Burlington council decides how to spend taxes
Including Halton region and education levies, the overall tax bill rises by 2.56 per cent
Last week Burlington council passed its 2017 budget. Council actually increased the city portion of the budget from the staff proposal of 4.23 per cent to 4.42 per cent, but these were not frivolous additions. Including the region and education levies, the overall tax bill rises by 2.56 per cent, instead of 2.48 per cent — $22.32 per $100,000 of assessment.
First a word about the budget format. I defy Joe Q Public to find any meaningful detail in it. Example. My last column questioned expense accounts provided for councillors. I asked Finance the amount. They referred me to the City Clerk, who provided the $9,000 annual figure. Until recent years that number would have shown in the budget, but the new system doesn’t “get down into the weeds” ( Jack Dennison’s epithet for detail). It covers costs by total service categories, but isn’t detail what council needs to assess spending priorities?
A report approved by committee this week authorizes re-establishing a qualified citizens’ committee to assess council salaries, expenses, and other issues. In 2013 it recommended that the long outstanding Council Code of Conduct be implemented. We’re waiting.
Councillors proposed changes to budget items, which had been vetted rigorously by departments and then a management group. Marianne Meed Ward promoted an idea from Jim Young of the Burlington Seniors’ Advisory Committee. It requested free transit for seniors from 10: a.m. to 3 p.m. weekdays to make better use of buses that aren’t full. She was unable to pinpoint costs, other than between $48,000 and $72,000. Timing was poor, though, because an overall transit review is underway. She alone voted for her motion. Councillors want that study, not ad hoc solutions.
One seniors’ leader I spoke with disagreed with Meed Ward’s motion, saying that while cost may be an issue for some, the major ridership issue is the inconvenience of service. Agreed. And the Burlington Integrated Transportation Advisory Committee also disagreed. Seniors’ tickets are $1.90 per ride when purchased in tens.
Meed Ward was supported in adding $200,000 (ongoing) toward implementation of the playfields strategy. This is a long-term plan to improve undermaintained playing fields.
Brian Aasgaard, president of the Friends of Freeman Station, noted that the station is being accurately restored by volunteers who have already spent $556,000 on it — mostly donated cash or “in-kind” services. He asked for $50,000 interim funding so they could proceed to their July 1 Sesquicentennial public opening, enabling them to take advantage of donated services to be done by then. Aasgaard explained that grants are available later. Volunteers have done an impressive job on restoration and fundraising. Mayor Rick Goldring moved they be given the grant. Only Jack Dennison disagreed.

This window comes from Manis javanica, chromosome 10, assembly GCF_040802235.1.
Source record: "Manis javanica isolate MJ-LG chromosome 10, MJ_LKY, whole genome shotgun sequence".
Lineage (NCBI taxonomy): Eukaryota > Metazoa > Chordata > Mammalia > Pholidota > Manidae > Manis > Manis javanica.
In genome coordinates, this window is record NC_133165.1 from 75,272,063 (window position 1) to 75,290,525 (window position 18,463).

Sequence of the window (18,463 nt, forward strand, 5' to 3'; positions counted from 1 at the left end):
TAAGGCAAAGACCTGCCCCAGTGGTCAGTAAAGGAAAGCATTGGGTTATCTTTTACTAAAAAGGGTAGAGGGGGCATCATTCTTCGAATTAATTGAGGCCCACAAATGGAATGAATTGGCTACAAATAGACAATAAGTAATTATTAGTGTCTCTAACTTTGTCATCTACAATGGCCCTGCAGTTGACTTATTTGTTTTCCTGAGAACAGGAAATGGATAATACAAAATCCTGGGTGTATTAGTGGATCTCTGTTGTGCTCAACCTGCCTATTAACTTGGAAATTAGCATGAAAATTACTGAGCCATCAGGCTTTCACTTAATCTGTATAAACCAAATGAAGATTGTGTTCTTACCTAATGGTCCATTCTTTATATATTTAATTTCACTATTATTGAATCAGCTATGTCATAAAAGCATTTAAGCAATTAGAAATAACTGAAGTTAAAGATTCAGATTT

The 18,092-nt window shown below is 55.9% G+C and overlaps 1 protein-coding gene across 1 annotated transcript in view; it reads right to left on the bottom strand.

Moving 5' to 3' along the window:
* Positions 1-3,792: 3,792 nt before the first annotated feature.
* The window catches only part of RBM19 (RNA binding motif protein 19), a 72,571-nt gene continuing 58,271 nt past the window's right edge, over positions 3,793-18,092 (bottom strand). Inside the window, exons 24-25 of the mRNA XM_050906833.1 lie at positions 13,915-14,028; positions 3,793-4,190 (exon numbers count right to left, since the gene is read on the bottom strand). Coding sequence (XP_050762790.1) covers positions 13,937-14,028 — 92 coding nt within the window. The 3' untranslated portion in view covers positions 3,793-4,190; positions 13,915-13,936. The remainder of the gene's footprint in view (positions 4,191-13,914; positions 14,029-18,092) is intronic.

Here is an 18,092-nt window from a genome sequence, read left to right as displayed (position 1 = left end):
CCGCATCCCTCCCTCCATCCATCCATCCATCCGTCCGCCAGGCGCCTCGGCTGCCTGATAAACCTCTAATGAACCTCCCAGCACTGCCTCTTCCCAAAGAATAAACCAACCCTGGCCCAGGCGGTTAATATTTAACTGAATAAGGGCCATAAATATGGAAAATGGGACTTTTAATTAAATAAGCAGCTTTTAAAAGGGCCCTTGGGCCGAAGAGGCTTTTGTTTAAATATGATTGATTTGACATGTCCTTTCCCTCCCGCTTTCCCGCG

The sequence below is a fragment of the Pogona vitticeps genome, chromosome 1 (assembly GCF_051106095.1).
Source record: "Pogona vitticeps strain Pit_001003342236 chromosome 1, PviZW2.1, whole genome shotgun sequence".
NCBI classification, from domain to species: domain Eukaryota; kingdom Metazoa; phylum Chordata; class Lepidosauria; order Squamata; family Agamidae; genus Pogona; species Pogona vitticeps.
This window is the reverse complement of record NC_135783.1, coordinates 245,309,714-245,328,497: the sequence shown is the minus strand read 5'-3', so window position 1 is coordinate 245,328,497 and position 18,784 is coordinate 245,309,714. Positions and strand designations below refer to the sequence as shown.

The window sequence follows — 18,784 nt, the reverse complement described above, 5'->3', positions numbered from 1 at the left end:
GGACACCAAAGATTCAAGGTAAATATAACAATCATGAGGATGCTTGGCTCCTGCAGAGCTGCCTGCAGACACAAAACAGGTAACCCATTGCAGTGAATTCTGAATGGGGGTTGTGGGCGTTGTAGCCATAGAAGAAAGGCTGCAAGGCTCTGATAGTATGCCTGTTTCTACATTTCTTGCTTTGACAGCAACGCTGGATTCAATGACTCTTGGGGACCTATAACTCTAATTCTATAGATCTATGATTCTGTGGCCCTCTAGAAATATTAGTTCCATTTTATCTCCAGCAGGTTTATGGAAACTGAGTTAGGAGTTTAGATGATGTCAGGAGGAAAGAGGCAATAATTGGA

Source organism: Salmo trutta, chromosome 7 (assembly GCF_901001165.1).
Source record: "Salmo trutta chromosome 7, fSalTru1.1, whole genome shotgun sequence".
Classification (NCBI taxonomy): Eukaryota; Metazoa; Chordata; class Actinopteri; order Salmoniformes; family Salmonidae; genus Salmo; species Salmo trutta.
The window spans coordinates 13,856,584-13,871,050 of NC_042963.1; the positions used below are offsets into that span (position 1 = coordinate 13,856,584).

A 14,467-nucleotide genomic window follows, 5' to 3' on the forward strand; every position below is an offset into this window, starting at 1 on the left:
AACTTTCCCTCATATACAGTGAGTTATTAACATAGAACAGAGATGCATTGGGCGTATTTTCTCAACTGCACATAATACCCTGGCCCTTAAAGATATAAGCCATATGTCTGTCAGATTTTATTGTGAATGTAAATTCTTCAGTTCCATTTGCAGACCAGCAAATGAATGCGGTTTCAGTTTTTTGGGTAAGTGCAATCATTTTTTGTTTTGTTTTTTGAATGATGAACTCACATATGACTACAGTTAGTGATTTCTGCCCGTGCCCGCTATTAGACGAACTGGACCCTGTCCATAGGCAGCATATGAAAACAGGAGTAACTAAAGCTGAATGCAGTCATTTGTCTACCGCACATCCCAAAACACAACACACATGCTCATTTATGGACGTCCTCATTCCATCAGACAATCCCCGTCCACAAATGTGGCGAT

Dennison suggested several revenue items be increased, but staff defended the amounts budgeted, saying it made little sense to project higher revenues than were carefully calculated, and explained how in each case. He wanted projected revenues for supplementary taxes and for investment earning each increased by another $200,000. That lost.
Arthur Rendall really caught councillors’ attention about washrooms in waterfront parks. The former Oakville resident noted that Oakville waterfront parks had them, but that Burloak and Spencer Smith had portable toilets — a disgrace! Councillors agreed. Paul Sharman moved that the budget be increased to include temporary trailer-type portable washrooms, similar to those in City View Park, by summer. They will cost a total of $14,000, plus ongoing maintenance costs of $80,000.
Councillor Rick Craven proposed eliminating both editions of the city publication “City Talk”, saving $44,000, but regrettably that lost. Staff conceded it has very low recognition, but some councillors were concerned that for people without computers, it is one of the few ways to be updated. As Craven said, councillors publish online newsletters, so their constituents know what’s going on. “City Talk” is mailed, and postage is high. Staff agreed to review its effectiveness.
Throughout the discussions questions were raised about impacts on the 2018 budget. Could the fact that 2018 is municipal election year (when typically increases are lower) be at the root of those queries?
Freelance columnist Joan Little is a former Burlington alderperson and Halton councillor. Reach her at firstname.lastname@example.org